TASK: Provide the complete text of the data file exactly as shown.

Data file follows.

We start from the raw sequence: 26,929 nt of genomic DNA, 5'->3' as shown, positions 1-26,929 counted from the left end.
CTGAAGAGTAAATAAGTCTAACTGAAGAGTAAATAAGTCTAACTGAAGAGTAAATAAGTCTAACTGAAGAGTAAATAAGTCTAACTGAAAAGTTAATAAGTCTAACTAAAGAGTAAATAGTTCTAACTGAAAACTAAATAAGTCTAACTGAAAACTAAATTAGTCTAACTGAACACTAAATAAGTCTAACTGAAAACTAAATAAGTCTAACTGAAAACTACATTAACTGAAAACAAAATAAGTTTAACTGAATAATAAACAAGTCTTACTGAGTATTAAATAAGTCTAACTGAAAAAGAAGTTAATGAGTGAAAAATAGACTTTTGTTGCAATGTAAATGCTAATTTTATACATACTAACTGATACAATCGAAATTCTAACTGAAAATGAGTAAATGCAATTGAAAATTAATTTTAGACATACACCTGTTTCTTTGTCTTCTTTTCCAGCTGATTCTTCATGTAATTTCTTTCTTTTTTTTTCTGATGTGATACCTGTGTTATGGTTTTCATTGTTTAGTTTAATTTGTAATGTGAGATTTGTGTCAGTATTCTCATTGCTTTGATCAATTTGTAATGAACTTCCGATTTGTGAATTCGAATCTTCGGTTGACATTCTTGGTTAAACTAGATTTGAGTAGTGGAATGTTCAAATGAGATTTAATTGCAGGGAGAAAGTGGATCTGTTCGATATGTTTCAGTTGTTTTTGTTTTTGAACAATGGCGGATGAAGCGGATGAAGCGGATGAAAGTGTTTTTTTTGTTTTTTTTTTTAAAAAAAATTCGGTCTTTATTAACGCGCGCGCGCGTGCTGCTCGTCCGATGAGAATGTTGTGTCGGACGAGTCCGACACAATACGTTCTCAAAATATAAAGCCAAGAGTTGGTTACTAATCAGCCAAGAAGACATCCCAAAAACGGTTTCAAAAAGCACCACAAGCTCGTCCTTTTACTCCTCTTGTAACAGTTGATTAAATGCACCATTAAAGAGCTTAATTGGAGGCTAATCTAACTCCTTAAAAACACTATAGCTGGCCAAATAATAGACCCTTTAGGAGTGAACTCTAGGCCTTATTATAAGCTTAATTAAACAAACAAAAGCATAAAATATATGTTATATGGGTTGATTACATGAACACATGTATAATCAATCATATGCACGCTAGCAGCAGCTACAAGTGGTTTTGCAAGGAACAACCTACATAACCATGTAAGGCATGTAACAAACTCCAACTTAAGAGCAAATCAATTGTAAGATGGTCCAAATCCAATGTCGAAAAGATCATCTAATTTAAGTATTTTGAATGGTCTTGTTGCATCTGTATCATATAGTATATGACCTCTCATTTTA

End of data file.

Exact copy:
We start from the raw sequence: 26,929 nt of genomic DNA, 5'->3' as shown, positions 1-26,929 counted from the left end.
CTGAAGAGTAAATAAGTCTAACTGAAGAGTAAATAAGTCTAACTGAAGAGTAAATAAGTCTAACTGAAGAGTAAATAAGTCTAACTGAAAAGTTAATAAGTCTAACTAAAGAGTAAATAGTTCTAACTGAAAACTAAATAAGTCTAACTGAAAACTAAATTAGTCTAACTGAACACTAAATAAGTCTAACTGAAAACTAAATAAGTCTAACTGAAAACTACATTAACTGAAAACAAAATAAGTTTAACTGAATAATAAACAAGTCTTACTGAGTATTAAATAAGTCTAACTGAAAAAGAAGTTAATGAGTGAAAAATAGACTTTTGTTGCAATGTAAATGCTAATTTTATACATACTAACTGATACAATCGAAATTCTAACTGAAAATGAGTAAATGCAATTGAAAATTAATTTTAGACATACACCTGTTTCTTTGTCTTCTTTTCCAGCTGATTCTTCATGTAATTTCTTTCTTTTTTTTTCTGATGTGATACCTGTGTTATGGTTTTCATTGTTTAGTTTAATTTGTAATGTGAGATTTGTGTCAGTATTCTCATTGCTTTGATCAATTTGTAATGAACTTCCGATTTGTGAATTCGAATCTTCGGTTGACATTCTTGGTTAAACTAGATTTGAGTAGTGGAATGTTCAAATGAGATTTAATTGCAGGGAGAAAGTGGATCTGTTCGATATGTTTCAGTTGTTTTTGTTTTTGAACAATGGCGGATGAAGCGGATGAAGCGGATGAAAGTGTTTTTTTTGTTTTTTTTTTTAAAAAAAATTCGGTCTTTATTAACGCGCGCGCGCGTGCTGCTCGTCCGATGAGAATGTTGTGTCGGACGAGTCCGACACAATACGTTCTCAAAATATAAAGCCAAGAGTTGGTTACTAATCAGCCAAGAAGACATCCCAAAAACGGTTTCAAAAAGCACCACAAGCTCGTCCTTTTACTCCTCTTGTAACAGTTGATTAAATGCACCATTAAAGAGCTTAATTGGAGGCTAATCTAACTCCTTAAAAACACTATAGCTGGCCAAATAATAGACCCTTTAGGAGTGAACTCTAGGCCTTATTATAAGCTTAATTAAACAAACAAAAGCATAAAATATATGTTATATGGGTTGATTACATGAACACATGTATAATCAATCATATGCACGCTAGCAGCAGCTACAAGTGGTTTTGCAAGGAACAACCTACATAACCATGTAAGGCATGTAACAAACTCCAACTTAAGAGCAAATCAATTGTAAGATGGTCCAAATCCAATGTCGAAAAGATCATCTAATTTAAGTATTTTGAATGGTCTTGTTGCATCTGTATCATATAGTATATGACCTCTCATTTTA